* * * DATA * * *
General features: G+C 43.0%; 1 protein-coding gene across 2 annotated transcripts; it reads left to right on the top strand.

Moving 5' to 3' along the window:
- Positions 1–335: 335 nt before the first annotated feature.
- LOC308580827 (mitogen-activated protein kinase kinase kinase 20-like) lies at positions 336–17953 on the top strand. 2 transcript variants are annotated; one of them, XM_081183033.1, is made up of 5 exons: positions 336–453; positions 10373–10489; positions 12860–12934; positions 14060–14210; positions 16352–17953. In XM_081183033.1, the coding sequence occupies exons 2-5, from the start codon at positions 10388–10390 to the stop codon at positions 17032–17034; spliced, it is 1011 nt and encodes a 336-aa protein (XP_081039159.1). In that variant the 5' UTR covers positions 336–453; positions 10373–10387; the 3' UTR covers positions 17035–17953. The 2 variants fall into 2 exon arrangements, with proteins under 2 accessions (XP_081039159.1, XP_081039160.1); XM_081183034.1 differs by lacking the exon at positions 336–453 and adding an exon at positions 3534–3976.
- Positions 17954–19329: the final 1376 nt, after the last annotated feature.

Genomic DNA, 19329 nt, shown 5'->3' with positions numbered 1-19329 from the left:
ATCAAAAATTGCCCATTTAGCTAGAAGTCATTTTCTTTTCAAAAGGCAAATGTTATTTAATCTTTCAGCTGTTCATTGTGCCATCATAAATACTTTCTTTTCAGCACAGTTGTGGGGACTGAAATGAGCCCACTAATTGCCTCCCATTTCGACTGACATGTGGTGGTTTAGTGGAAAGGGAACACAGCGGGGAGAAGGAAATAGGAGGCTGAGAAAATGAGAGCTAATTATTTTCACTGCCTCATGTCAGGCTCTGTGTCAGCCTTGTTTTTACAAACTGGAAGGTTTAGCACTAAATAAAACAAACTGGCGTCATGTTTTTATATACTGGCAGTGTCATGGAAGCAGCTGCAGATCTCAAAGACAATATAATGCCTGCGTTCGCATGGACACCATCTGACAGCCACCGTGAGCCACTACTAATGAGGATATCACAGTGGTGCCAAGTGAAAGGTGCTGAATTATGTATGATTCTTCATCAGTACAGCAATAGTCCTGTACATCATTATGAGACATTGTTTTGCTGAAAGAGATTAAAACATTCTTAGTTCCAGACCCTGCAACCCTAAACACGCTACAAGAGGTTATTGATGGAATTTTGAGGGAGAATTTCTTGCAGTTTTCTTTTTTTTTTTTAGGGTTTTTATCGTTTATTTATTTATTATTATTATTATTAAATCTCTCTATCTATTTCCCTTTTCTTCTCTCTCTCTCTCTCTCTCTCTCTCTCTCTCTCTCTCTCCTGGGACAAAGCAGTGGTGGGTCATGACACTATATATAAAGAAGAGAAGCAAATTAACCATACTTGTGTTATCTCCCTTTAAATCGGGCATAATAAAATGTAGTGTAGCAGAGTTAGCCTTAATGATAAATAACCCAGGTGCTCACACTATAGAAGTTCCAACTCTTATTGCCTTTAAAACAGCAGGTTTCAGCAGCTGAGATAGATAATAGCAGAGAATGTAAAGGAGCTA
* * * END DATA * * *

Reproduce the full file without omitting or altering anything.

General features: G+C 43.0%; 1 protein-coding gene across 2 annotated transcripts; it reads left to right on the top strand.

Moving 5' to 3' along the window:
- Positions 1–335: 335 nt before the first annotated feature.
- LOC308580827 (mitogen-activated protein kinase kinase kinase 20-like) lies at positions 336–17953 on the top strand. 2 transcript variants are annotated; one of them, XM_081183033.1, is made up of 5 exons: positions 336–453; positions 10373–10489; positions 12860–12934; positions 14060–14210; positions 16352–17953. In XM_081183033.1, the coding sequence occupies exons 2-5, from the start codon at positions 10388–10390 to the stop codon at positions 17032–17034; spliced, it is 1011 nt and encodes a 336-aa protein (XP_081039159.1). In that variant the 5' UTR covers positions 336–453; positions 10373–10387; the 3' UTR covers positions 17035–17953. The 2 variants fall into 2 exon arrangements, with proteins under 2 accessions (XP_081039159.1, XP_081039160.1); XM_081183034.1 differs by lacking the exon at positions 336–453 and adding an exon at positions 3534–3976.
- Positions 17954–19329: the final 1376 nt, after the last annotated feature.

Genomic DNA, 19329 nt, shown 5'->3' with positions numbered 1-19329 from the left:
ATCAAAAATTGCCCATTTAGCTAGAAGTCATTTTCTTTTCAAAAGGCAAATGTTATTTAATCTTTCAGCTGTTCATTGTGCCATCATAAATACTTTCTTTTCAGCACAGTTGTGGGGACTGAAATGAGCCCACTAATTGCCTCCCATTTCGACTGACATGTGGTGGTTTAGTGGAAAGGGAACACAGCGGGGAGAAGGAAATAGGAGGCTGAGAAAATGAGAGCTAATTATTTTCACTGCCTCATGTCAGGCTCTGTGTCAGCCTTGTTTTTACAAACTGGAAGGTTTAGCACTAAATAAAACAAACTGGCGTCATGTTTTTATATACTGGCAGTGTCATGGAAGCAGCTGCAGATCTCAAAGACAATATAATGCCTGCGTTCGCATGGACACCATCTGACAGCCACCGTGAGCCACTACTAATGAGGATATCACAGTGGTGCCAAGTGAAAGGTGCTGAATTATGTATGATTCTTCATCAGTACAGCAATAGTCCTGTACATCATTATGAGACATTGTTTTGCTGAAAGAGATTAAAACATTCTTAGTTCCAGACCCTGCAACCCTAAACACGCTACAAGAGGTTATTGATGGAATTTTGAGGGAGAATTTCTTGCAGTTTTCTTTTTTTTTTTTAGGGTTTTTATCGTTTATTTATTTATTATTATTATTATTAAATCTCTCTATCTATTTCCCTTTTCTTCTCTCTCTCTCTCTCTCTCTCTCTCTCTCTCTCTCTCTCCTGGGACAAAGCAGTGGTGGGTCATGACACTATATATAAAGAAGAGAAGCAAATTAACCATACTTGTGTTATCTCCCTTTAAATCGGGCATAATAAAATGTAGTGTAGCAGAGTTAGCCTTAATGATAAATAACCCAGGTGCTCACACTATAGAAGTTCCAACTCTTATTGCCTTTAAAACAGCAGGTTTCAGCAGCTGAGATAGATAATAGCAGAGAATGTAAAGGAGCTA